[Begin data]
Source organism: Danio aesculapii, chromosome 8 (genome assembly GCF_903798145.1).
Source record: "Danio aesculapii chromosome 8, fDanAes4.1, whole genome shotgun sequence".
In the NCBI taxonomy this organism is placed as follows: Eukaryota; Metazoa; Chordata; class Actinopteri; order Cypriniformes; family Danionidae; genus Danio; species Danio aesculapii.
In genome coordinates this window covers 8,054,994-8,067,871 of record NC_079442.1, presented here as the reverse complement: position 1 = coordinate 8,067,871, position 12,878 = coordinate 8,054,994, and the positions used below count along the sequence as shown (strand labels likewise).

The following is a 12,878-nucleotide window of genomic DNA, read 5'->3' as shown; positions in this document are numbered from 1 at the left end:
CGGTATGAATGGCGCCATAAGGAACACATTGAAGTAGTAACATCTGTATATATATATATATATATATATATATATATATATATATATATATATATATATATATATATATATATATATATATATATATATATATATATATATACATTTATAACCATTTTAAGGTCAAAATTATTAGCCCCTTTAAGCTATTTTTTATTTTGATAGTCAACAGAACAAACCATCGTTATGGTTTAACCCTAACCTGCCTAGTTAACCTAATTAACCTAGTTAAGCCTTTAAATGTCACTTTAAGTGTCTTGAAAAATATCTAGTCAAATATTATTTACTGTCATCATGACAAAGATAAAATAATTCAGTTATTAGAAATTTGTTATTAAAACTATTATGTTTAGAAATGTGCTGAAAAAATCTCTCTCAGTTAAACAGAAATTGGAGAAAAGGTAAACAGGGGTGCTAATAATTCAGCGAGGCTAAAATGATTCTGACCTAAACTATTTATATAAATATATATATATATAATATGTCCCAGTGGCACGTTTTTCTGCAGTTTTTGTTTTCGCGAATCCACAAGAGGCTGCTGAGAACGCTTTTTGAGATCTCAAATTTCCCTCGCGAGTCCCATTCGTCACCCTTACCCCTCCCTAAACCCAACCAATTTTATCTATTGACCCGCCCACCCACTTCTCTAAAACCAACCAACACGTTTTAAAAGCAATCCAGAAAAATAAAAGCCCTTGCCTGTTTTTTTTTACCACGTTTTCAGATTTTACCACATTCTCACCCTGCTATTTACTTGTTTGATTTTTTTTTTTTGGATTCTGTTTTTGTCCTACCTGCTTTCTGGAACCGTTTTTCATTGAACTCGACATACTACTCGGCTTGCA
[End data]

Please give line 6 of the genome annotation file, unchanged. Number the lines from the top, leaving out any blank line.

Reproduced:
CGGTATGAATGGCGCCATAAGGAACACATTGAAGTAGTAACATCTGTATATATATATATATATATATATATATATATATATATATATATATATATATATATATATATATATATATATATATATATATATATATATATATATACATTTATAACCATTTTAAGGTCAAAATTATTAGCCCCTTTAAGCTATTTTTTATTTTGATAGTCAACAGAACAAACCATCGTTATGGTTTAACCCTAACCTGCCTAGTTAACCTAATTAACCTAGTTAAGCCTTTAAATGTCACTTTAAGTGTCTTGAAAAATATCTAGTCAAATATTATTTACTGTCATCATGACAAAGATAAAATAATTCAGTTATTAGAAATTTGTTATTAAAACTATTATGTTTAGAAATGTGCTGAAAAAATCTCTCTCAGTTAAACAGAAATTGGAGAAAAGGTAAACAGGGGTGCTAATAATTCAGCGAGGCTAAAATGATTCTGACCTAAACTATTTATATAAATATATATATATATAATATGTCCCAGTGGCACGTTTTTCTGCAGTTTTTGTTTTCGCGAATCCACAAGAGGCTGCTGAGAACGCTTTTTGAGATCTCAAATTTCCCTCGCGAGTCCCATTCGTCACCCTTACCCCTCCCTAAACCCAACCAATTTTATCTATTGACCCGCCCACCCACTTCTCTAAAACCAACCAACACGTTTTAAAAGCAATCCAGAAAAATAAAAGCCCTTGCCTGTTTTTTTTTACCACGTTTTCAGATTTTACCACATTCTCACCCTGCTATTTACTTGTTTGATTTTTTTTTTTTGGATTCTGTTTTTGTCCTACCTGCTTTCTGGAACCGTTTTTCATTGAACTCGACATACTACTCGGCTTGCA